Norfolk Biodiversity

Mush-room for a new species

You guessed it, a new species of fungus has been found in Norfolk! The Geastrum britannicum, named so as it has only been found in Britain, was discovered by Jonathon Revett, part of the Norfolk and Norwich Naturalists Society, near Cockley Cley, West Norfolk in 2000. Initially, nothing came of it, as it was thought to be part of the existing rayed earthstar family (see below for a comparison).

Geastrum britannicum (Credited to Jonathon Revett)

The NEW species, Geastrum britannicum (Credited to Jonathon Revett)

Geastrum quadrifidum (Credited to

Geastrum quadrifidum, part of the pre-existing earthstar family (Credited to









However, this year, 15 years after it was collected, interest in the species was sparked as mycologists in Spain sought specimens to undertake DNA analysis.

Despite the similarity in appearance, DNA analysis showed it was nothing ‘lichen’ its earthstar friends. Hence, it was confirmed as a new species, not just for Norfolk, but in the world!

Time for some Fun-gi Facts

  • Since 1969, Fungi have been officially recognised as a distinct group.
  • Don’t let there appearance fool you, DNA analysis also shows Fungi are more closely related to animals than they are plants.
  • Unlike plants, Fungi have the equivalent of an external stomach and release enzymes to break down nutrients before absorbing them. As a result, they tend to live on or in their food source.

See the Kew Royal Botanic Gardens (here) for a ‘truffle’ more interesting facts.

Poronia Punctata (Credited to Harry Harms)

Nail Fungus or Poronia Punctata (Credited to Harry Harms)

In terms of fungus in Norfolk, Geastrum britannicum is not the only rare fungus around. Norfolk had been the only place in Britain where all 17 species of rare rayed earthstar, prior to our newly discovered fungus, had been recorded.  See below a video of a rayed earthstar which opened over a period of 2-3 days.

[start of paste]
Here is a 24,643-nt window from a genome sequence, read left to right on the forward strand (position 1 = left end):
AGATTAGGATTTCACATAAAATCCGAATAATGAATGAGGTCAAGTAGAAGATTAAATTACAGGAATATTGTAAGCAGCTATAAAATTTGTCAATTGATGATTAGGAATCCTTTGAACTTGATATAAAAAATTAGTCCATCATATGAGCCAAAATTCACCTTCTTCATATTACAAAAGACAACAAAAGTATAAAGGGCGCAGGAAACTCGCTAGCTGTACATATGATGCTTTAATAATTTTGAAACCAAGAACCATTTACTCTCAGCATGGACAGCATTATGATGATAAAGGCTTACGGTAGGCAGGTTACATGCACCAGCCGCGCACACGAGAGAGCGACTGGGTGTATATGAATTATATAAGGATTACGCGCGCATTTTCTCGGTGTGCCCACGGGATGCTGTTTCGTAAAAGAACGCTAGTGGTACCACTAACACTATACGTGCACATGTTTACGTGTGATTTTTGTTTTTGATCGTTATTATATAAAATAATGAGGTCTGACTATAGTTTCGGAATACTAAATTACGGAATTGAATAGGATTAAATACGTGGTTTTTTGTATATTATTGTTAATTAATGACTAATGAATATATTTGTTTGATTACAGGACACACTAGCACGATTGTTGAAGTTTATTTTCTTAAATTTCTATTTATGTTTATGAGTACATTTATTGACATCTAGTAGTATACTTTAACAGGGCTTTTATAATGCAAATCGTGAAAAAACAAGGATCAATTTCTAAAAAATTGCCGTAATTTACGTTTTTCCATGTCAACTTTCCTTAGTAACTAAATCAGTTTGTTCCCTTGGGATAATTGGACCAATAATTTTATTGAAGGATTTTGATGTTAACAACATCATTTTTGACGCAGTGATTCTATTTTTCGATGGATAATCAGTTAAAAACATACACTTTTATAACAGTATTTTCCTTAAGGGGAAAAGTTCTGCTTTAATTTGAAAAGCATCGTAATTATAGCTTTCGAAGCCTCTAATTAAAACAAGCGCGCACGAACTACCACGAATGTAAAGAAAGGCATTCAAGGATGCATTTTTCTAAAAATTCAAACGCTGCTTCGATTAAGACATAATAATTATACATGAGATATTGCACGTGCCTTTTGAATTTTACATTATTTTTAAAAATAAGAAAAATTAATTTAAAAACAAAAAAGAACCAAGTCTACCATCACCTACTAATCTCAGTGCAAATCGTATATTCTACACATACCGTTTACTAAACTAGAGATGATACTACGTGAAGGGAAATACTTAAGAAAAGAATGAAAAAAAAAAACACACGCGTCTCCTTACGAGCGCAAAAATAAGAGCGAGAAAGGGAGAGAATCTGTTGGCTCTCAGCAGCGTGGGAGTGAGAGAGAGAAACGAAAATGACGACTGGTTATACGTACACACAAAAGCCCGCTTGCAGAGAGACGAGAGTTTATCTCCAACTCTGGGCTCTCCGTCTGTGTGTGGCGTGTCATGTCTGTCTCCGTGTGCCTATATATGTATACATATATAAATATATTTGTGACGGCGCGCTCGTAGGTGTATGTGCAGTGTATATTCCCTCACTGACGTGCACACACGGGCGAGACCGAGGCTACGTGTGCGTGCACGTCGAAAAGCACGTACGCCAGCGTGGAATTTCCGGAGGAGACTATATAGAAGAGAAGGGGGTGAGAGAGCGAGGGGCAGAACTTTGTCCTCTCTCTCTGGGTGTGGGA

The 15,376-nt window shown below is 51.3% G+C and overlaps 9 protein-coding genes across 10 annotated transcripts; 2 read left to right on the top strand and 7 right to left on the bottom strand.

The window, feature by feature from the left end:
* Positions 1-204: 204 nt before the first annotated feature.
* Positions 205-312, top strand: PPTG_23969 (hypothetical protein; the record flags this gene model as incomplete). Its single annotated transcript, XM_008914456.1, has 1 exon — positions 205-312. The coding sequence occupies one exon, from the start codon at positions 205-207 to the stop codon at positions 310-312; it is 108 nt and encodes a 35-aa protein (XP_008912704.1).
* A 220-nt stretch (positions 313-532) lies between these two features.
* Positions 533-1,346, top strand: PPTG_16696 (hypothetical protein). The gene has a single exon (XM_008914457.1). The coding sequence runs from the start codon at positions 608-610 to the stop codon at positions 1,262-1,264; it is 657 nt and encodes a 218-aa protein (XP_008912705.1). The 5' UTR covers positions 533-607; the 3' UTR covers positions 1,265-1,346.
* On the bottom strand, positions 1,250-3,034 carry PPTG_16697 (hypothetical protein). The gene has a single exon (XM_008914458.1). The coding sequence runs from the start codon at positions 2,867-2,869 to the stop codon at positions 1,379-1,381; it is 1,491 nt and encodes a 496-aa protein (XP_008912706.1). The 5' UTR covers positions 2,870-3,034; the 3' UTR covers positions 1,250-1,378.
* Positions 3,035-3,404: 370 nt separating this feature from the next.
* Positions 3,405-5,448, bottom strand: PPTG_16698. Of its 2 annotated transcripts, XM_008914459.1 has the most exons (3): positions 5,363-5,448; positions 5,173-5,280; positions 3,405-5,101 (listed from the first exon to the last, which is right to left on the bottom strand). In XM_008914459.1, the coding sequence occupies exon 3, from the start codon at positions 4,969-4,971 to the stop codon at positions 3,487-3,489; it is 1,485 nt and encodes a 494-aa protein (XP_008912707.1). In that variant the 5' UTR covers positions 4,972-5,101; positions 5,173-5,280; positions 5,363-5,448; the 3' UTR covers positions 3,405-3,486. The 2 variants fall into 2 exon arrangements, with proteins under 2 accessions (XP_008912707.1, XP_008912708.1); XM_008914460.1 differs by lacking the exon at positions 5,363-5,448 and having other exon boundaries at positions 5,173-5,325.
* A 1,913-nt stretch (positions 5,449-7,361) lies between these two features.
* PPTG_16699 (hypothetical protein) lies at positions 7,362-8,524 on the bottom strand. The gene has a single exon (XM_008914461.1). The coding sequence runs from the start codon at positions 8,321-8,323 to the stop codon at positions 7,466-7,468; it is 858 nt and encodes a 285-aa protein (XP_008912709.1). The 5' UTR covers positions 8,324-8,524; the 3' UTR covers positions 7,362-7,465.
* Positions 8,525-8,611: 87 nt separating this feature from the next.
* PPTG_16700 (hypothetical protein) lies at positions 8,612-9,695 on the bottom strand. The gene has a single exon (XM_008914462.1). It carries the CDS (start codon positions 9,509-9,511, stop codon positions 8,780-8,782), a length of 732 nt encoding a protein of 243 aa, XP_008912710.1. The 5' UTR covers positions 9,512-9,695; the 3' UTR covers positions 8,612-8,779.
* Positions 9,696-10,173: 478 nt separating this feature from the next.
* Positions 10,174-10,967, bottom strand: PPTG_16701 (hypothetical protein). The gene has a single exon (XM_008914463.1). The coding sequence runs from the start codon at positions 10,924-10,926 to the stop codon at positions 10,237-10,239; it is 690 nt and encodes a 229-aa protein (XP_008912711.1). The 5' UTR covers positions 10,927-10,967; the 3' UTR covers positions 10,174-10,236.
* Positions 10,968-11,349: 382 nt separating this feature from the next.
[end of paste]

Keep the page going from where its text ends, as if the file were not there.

Another example is the IUCN red listed Poronia punctata or nail fungus, which was rediscovered in Norfolk in 2012, 68 years since it had last been recorded in the county. Interestingly, this Fungi is only found on old dung, especially from horses and pony’s. Hence, as vehicles have replaced these for transport, their populations have declined.

So, how to get involved?

1. Go on a Foray – One way to learn more is to visit your local Naturalist society, emphasising the -al- in Naturalist. In Norfolk, we have the Norfolk and Norwich Naturalists’ Society, which has a Fungus Study Group which runs ventures out to find Fungi that are open to complete beginners. See here for more information.

PieceMissing2 (NBIS)

We need your help! You can add your records here.

2. Record what you see – Your local record centre would love to hear about what Fungi you see. For Norfolk, that’s us, NBIS. Here is a link to our simple online form so that you can record your Norfolk records. Don’t worry if it is rare or not, we love to hear about all records for any species.

3. Find out more – More information about the finding of Geastrum britannicum can be found here (EDP, Metro) or for something more challenging, Zamora et al. (2015) revise the classification for the Geastrum sect. to account for the new species that have recently been discovered through DNA analysis (See reference below). For general information on Fungi, Kew Royal Botanical Gardens (here) is a good place to start.



Zamora, J. C., Calonge, F. D., & Martín, M. P. (2015). Integrative taxonomy reveals an unexpected diversity in Geastrum section Geastrum (Geastrales, Basidiomycota). Persoonia, 34: 130-165.


About Matt Thorne

Works in Environment, Transport and Development at Norfolk County Council

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This entry was posted on April 16, 2015 by in Fungi, Norfolk's Wildlife, Wildlife Recording and tagged , , , , , , .

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